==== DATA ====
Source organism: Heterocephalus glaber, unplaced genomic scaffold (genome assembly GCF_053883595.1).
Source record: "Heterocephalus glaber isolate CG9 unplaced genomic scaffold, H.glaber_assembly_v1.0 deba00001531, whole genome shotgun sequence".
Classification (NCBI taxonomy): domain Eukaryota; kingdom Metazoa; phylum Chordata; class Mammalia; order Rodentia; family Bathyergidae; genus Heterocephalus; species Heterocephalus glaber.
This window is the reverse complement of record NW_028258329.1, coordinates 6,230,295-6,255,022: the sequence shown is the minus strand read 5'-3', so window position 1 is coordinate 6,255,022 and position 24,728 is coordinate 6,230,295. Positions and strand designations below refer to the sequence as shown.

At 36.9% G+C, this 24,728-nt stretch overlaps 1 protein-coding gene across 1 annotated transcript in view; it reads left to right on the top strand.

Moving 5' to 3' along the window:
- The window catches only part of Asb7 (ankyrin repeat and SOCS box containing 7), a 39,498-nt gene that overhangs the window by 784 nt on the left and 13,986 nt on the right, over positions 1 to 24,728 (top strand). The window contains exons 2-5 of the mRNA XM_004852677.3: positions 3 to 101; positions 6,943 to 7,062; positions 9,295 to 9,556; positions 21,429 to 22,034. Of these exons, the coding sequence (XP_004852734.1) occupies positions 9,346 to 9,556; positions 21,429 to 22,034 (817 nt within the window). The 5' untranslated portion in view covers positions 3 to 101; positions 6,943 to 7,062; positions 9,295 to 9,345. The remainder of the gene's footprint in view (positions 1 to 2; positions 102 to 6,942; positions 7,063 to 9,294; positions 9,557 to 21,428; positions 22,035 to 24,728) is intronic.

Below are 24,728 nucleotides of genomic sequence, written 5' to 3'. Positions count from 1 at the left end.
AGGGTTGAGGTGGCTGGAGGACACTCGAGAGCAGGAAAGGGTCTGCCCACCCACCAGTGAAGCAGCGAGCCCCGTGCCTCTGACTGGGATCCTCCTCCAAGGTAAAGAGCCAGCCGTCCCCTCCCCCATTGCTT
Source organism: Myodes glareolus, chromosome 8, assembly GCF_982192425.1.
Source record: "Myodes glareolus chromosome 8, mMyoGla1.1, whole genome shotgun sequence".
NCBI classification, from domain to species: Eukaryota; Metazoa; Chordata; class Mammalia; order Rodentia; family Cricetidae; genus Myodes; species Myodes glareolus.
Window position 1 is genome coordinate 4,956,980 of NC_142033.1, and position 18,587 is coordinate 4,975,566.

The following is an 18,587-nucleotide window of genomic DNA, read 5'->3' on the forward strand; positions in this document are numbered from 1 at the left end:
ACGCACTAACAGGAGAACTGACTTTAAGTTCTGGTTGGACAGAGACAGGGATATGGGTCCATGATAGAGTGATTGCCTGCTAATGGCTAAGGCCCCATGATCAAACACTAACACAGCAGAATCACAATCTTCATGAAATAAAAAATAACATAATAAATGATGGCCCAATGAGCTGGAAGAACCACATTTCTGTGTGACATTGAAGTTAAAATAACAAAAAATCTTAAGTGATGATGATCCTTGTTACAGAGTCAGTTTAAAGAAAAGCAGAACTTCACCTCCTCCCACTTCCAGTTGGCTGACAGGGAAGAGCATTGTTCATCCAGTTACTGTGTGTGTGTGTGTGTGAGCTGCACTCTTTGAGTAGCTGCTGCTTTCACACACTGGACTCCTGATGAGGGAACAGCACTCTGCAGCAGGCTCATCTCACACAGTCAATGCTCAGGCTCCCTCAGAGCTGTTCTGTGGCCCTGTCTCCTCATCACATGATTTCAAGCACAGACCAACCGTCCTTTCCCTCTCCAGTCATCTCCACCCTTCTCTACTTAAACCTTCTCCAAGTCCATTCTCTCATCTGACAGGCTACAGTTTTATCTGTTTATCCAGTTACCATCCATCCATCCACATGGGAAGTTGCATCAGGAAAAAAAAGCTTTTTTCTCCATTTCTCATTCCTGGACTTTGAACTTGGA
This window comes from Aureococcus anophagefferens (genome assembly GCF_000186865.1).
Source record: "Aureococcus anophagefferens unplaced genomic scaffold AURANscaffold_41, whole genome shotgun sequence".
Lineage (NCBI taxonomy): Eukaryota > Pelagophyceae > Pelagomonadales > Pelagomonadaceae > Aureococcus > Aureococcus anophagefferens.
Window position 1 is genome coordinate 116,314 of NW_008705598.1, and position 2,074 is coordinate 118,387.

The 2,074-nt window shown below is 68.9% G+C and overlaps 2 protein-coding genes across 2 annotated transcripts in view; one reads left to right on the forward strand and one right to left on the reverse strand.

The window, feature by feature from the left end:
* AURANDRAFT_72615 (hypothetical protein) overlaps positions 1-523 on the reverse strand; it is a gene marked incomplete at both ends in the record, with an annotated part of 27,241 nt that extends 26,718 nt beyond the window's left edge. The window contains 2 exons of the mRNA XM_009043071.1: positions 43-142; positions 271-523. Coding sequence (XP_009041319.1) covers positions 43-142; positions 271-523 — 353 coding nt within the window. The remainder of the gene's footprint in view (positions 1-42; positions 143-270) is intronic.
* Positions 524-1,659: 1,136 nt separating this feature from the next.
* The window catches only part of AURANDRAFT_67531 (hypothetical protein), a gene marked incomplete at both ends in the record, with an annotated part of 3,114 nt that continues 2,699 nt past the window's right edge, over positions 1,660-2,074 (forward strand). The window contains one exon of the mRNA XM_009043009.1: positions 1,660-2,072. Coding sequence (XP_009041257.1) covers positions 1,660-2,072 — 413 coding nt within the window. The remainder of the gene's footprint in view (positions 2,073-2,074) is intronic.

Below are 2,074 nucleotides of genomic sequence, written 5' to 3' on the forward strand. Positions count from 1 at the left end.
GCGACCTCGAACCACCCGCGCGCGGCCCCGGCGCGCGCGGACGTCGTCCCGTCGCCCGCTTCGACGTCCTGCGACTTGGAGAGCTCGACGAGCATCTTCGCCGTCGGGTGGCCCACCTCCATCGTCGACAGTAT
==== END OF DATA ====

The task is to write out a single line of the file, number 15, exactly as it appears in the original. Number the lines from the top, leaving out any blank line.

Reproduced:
ACGCACTAACAGGAGAACTGACTTTAAGTTCTGGTTGGACAGAGACAGGGATATGGGTCCATGATAGAGTGATTGCCTGCTAATGGCTAAGGCCCCATGATCAAACACTAACACAGCAGAATCACAATCTTCATGAAATAAAAAATAACATAATAAATGATGGCCCAATGAGCTGGAAGAACCACATTTCTGTGTGACATTGAAGTTAAAATAACAAAAAATCTTAAGTGATGATGATCCTTGTTACAGAGTCAGTTTAAAGAAAAGCAGAACTTCACCTCCTCCCACTTCCAGTTGGCTGACAGGGAAGAGCATTGTTCATCCAGTTACTGTGTGTGTGTGTGTGTGAGCTGCACTCTTTGAGTAGCTGCTGCTTTCACACACTGGACTCCTGATGAGGGAACAGCACTCTGCAGCAGGCTCATCTCACACAGTCAATGCTCAGGCTCCCTCAGAGCTGTTCTGTGGCCCTGTCTCCTCATCACATGATTTCAAGCACAGACCAACCGTCCTTTCCCTCTCCAGTCATCTCCACCCTTCTCTACTTAAACCTTCTCCAAGTCCATTCTCTCATCTGACAGGCTACAGTTTTATCTGTTTATCCAGTTACCATCCATCCATCCACATGGGAAGTTGCATCAGGAAAAAAAAGCTTTTTTCTCCATTTCTCATTCCTGGACTTTGAACTTGGA